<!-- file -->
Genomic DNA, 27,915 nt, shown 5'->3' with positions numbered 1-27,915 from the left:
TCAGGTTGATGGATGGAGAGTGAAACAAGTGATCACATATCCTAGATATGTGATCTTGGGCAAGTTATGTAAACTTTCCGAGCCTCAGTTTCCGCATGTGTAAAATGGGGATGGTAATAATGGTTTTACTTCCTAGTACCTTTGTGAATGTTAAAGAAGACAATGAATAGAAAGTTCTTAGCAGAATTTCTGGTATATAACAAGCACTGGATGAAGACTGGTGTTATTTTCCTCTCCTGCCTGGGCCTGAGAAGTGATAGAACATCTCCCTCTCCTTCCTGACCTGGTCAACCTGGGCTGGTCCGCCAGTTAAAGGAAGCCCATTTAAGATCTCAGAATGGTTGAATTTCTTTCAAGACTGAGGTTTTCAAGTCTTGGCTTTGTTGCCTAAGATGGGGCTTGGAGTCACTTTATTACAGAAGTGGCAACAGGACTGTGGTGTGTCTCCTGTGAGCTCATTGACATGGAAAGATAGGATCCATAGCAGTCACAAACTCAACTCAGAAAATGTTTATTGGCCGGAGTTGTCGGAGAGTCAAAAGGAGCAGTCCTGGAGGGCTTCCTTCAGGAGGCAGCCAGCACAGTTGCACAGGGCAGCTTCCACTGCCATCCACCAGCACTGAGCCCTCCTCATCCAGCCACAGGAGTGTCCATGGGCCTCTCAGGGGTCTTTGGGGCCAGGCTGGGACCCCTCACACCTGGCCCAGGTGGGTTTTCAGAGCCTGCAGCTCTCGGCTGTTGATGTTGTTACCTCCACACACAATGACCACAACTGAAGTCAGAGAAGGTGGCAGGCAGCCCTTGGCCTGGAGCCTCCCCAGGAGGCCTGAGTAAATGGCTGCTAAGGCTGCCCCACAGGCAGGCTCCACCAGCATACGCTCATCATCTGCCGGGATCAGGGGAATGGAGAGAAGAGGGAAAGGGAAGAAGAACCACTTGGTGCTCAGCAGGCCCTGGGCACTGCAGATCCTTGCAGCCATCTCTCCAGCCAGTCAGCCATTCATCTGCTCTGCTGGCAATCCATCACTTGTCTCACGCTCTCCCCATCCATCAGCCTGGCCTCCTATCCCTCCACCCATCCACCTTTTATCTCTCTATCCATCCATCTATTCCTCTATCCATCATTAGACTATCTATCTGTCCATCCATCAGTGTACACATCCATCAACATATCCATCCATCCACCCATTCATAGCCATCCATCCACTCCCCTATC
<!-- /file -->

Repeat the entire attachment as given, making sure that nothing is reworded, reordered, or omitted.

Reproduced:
Genomic DNA, 27,915 nt, shown 5'->3' with positions numbered 1-27,915 from the left:
TCAGGTTGATGGATGGAGAGTGAAACAAGTGATCACATATCCTAGATATGTGATCTTGGGCAAGTTATGTAAACTTTCCGAGCCTCAGTTTCCGCATGTGTAAAATGGGGATGGTAATAATGGTTTTACTTCCTAGTACCTTTGTGAATGTTAAAGAAGACAATGAATAGAAAGTTCTTAGCAGAATTTCTGGTATATAACAAGCACTGGATGAAGACTGGTGTTATTTTCCTCTCCTGCCTGGGCCTGAGAAGTGATAGAACATCTCCCTCTCCTTCCTGACCTGGTCAACCTGGGCTGGTCCGCCAGTTAAAGGAAGCCCATTTAAGATCTCAGAATGGTTGAATTTCTTTCAAGACTGAGGTTTTCAAGTCTTGGCTTTGTTGCCTAAGATGGGGCTTGGAGTCACTTTATTACAGAAGTGGCAACAGGACTGTGGTGTGTCTCCTGTGAGCTCATTGACATGGAAAGATAGGATCCATAGCAGTCACAAACTCAACTCAGAAAATGTTTATTGGCCGGAGTTGTCGGAGAGTCAAAAGGAGCAGTCCTGGAGGGCTTCCTTCAGGAGGCAGCCAGCACAGTTGCACAGGGCAGCTTCCACTGCCATCCACCAGCACTGAGCCCTCCTCATCCAGCCACAGGAGTGTCCATGGGCCTCTCAGGGGTCTTTGGGGCCAGGCTGGGACCCCTCACACCTGGCCCAGGTGGGTTTTCAGAGCCTGCAGCTCTCGGCTGTTGATGTTGTTACCTCCACACACAATGACCACAACTGAAGTCAGAGAAGGTGGCAGGCAGCCCTTGGCCTGGAGCCTCCCCAGGAGGCCTGAGTAAATGGCTGCTAAGGCTGCCCCACAGGCAGGCTCCACCAGCATACGCTCATCATCTGCCGGGATCAGGGGAATGGAGAGAAGAGGGAAAGGGAAGAAGAACCACTTGGTGCTCAGCAGGCCCTGGGCACTGCAGATCCTTGCAGCCATCTCTCCAGCCAGTCAGCCATTCATCTGCTCTGCTGGCAATCCATCACTTGTCTCACGCTCTCCCCATCCATCAGCCTGGCCTCCTATCCCTCCACCCATCCACCTTTTATCTCTCTATCCATCCATCTATTCCTCTATCCATCATTAGACTATCTATCTGTCCATCCATCAGTGTACACATCCATCAACATATCCATCCATCCACCCATTCATAGCCATCCATCCACTCCCCTATC